Trailer Hitch

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About

Trailer Hitch

A trailer hitch is a handy tool that you can add to your vehicle to turn it into something capable of towing. That is why you'll notice that some call them tow hitches or towing hitches. This type of hitch can support a small or large trailer and let you tow a second vehicle behind your primary car. The hitch can also help you transport a boat or motorbike on your next road trip.

Types of Car Hitches
The different types of car hitches typically fall into categories that include:
- Rear receiver
- Front mount
- Bumper hitch
- Weight distribution hitch (WD)
- Weight carrying (WC)
- Fifth wheel hitch

Rear receiver hitches are the most common because they are the easiest to use and can support a wide range of vehicles and trailers. The receiver tube on the outside can work with a camper or fifth wheel, too. Front mount hitches are different because they attach to the front of a vehicle. These are best for use with a plow or tire mount.

A bumper hitch attaches to the bumper rather than the back of a vehicle. As they support less weight, they're not as popular as other hitches are. Weight distribution hitches are best for towing an RV or a camper. They evenly distribute the weight of the camper to prevent damage to your vehicle. You'll also find fifth wheel hitches that fit near the rear axle to handle weight from larger campers.

What to Consider When Buying a Hitch
There are many measurements to take before choosing which trailer hitch is right for you. Please read below:
- Hitches are specially designed for certain make, model and year vehicles, so be sure to select the proper hitch.
- Always check your vehicle towing capacity before purchasing a hitch or attempting to pull a trailer.
- Hitches have a particular drop or rise, depending on your application. Always use the right rise or drop for your specific trailer.
- For a variety of trailers, you may need to purchase more than one hitch or hitch mount accessories for proper fit.
- Once you've found the correct rise or drop, take a look at the ball size you need. The trailer ball attaches to the ball mount on your hitch and comes in a variety of sizes. Our extensive line of durable hitches and accessories can help you connect to any size ball for the perfect fit.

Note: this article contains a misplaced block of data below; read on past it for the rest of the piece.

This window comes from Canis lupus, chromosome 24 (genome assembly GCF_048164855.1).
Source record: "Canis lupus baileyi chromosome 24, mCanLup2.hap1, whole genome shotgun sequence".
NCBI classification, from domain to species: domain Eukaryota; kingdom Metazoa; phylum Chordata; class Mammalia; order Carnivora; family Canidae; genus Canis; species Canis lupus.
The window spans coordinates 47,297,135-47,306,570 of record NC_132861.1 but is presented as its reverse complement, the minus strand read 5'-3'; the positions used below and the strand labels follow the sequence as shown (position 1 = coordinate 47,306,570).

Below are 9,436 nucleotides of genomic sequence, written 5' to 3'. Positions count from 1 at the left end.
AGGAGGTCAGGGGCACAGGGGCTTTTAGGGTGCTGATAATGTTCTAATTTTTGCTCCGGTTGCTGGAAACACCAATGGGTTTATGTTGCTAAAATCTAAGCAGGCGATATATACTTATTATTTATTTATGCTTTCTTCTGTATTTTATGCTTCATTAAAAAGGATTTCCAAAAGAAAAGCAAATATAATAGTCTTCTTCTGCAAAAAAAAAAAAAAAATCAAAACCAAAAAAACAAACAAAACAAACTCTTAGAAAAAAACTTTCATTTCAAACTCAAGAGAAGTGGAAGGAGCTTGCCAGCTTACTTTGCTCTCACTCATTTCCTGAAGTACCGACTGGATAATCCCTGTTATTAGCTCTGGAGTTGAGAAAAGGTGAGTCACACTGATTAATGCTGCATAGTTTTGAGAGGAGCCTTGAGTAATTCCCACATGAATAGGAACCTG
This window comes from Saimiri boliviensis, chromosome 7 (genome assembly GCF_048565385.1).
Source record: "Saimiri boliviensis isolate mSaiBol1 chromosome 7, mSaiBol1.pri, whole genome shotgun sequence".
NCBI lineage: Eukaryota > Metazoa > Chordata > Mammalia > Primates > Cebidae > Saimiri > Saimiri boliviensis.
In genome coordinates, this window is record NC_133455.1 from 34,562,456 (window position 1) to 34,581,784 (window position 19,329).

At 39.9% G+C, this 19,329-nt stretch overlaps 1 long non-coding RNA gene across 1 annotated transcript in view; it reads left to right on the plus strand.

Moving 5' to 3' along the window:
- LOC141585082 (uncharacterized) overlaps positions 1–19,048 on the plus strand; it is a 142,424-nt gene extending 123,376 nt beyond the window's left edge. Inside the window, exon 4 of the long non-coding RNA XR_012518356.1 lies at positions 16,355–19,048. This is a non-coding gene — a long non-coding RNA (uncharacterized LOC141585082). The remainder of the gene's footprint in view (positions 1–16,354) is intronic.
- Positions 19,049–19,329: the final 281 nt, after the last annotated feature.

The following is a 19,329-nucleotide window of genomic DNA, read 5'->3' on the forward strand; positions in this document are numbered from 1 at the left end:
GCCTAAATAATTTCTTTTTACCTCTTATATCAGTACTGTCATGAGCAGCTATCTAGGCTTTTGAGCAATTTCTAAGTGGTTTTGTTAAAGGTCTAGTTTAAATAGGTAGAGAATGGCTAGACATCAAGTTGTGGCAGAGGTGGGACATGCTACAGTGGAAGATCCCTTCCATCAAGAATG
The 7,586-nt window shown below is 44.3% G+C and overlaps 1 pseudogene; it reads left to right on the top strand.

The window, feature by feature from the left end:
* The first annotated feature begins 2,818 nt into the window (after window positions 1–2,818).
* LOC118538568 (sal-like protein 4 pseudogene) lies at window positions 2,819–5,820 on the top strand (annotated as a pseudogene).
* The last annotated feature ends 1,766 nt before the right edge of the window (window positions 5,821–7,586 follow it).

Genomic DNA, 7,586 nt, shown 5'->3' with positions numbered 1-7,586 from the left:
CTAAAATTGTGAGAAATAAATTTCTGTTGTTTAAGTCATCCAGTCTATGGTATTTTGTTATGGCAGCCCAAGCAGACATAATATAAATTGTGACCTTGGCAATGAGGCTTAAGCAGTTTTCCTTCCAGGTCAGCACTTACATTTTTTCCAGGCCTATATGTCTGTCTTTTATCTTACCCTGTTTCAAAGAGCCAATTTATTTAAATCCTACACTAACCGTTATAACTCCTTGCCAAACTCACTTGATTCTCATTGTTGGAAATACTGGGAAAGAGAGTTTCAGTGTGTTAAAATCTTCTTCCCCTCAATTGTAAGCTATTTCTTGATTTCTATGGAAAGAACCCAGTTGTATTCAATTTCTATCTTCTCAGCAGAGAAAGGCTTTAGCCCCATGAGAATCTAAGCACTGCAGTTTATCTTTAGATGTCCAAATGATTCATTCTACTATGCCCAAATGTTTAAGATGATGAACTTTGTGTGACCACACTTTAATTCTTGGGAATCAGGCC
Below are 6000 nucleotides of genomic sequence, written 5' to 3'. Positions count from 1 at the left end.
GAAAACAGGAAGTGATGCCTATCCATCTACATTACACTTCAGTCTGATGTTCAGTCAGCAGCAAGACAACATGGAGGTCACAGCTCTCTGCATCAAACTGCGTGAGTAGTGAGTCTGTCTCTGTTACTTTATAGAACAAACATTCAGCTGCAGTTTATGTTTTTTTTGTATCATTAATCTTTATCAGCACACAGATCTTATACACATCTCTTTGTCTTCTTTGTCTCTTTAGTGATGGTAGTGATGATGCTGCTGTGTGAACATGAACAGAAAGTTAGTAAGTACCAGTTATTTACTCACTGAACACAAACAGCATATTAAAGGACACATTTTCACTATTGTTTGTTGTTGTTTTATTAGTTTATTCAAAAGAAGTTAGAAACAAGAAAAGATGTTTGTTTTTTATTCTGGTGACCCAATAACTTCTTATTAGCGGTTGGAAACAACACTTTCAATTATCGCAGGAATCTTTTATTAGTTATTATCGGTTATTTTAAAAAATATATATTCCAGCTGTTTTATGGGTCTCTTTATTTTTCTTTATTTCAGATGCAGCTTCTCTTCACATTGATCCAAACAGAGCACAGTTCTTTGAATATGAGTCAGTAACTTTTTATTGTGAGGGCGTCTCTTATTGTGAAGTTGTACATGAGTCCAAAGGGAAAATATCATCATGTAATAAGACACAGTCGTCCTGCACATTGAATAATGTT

- There are two weight ratings to consider as well- the gross trailer weight and tongue weight. If your trailer is too heavy for your hitch or vehicle, it could void the warranty and damage your vehicle.



Class
Class I: Light Duty
- Maximum Gross Trailer Weight: 2,000 lbs
- Maximum Tongue Weight: 200 lbs
Class II: Light Duty
- Maximum Gross Trailer Weight: 3,500 lbs
- Maximum Tongue Weight: 350 lbs
Class III: Medium Duty
- Maximum Gross Trailer Weight (WC): 6,000 lbs
- Maximum Tongue Weight (WC): 600 lbs
- Maximum Gross Trailer Weight (WD): 10,000 lbs
- Maximum Tongue Weight (WD): 1,000 lbs
Class IV: Heavy Duty
- Maximum Gross Trailer Weight (WC): 12,000 lbs
- Maximum Tongue Weight (WC): 1,200 lbs
- Maximum Gross Trailer Weight (WD): 15,000 lbs
- Maximum Tongue Weight (WD): 1,500 lbs
Class V: Heavy Duty - Maximum Gross Trailer Weight (WC): 12,000 lbs
- Maximum Tongue Weight (WC): 1,200 lbs
- Maximum Gross Trailer Weight (WD): 17,000 lbs
- Maximum Tongue Weight (WC): 1,700 lbs
How to Attach Your Car Hitch
Once you get a new trailer hitch, you need to know how to attach your car hitch. You'll generally start with the manufacturer's instructions and your tools. Use a car jack to get the vehicle off the ground and add clearance around the bottom. Take off the bolts and other hardware near the back end with a wrench and other tools. You will then position the hitch on the vehicle and hold it in place as you attach it. It's often helpful to have another person around to hold the hitch.

You'll start with one bolt and insert it through the hole in the hitch to the opening in your car. Only after lining up the bolt and tightening it slightly should you move to the next bolt. You may find that you want to line up all the bolts to make sure that you installed the hitch correctly and that you don't need to make any additional holes before you tighten all of them. Most hitches weigh a minimum of 50 pounds, which is why you need someone else around when you attach one.

Trailer Hitches at Autozone
Each of our trailer hitches are durable and reliable for long-term hauling. Whether you're trucking a work trailer every day or pulling a boat for a weekend on the lake, our hitches can keep you pulling. Shop for competitive warranties and reliable materials. A powder coated finish gives you corrosion resistance and rust-free performance. Many hitches are made in the USA with a limited lifetime warranty. Both ball mounts and hitch balls are sold separately, but these trailer hitch options are able to fit with a variety of mounts and hitch balls. Hitch pins, couplers, and wiring are all available at AutoZone.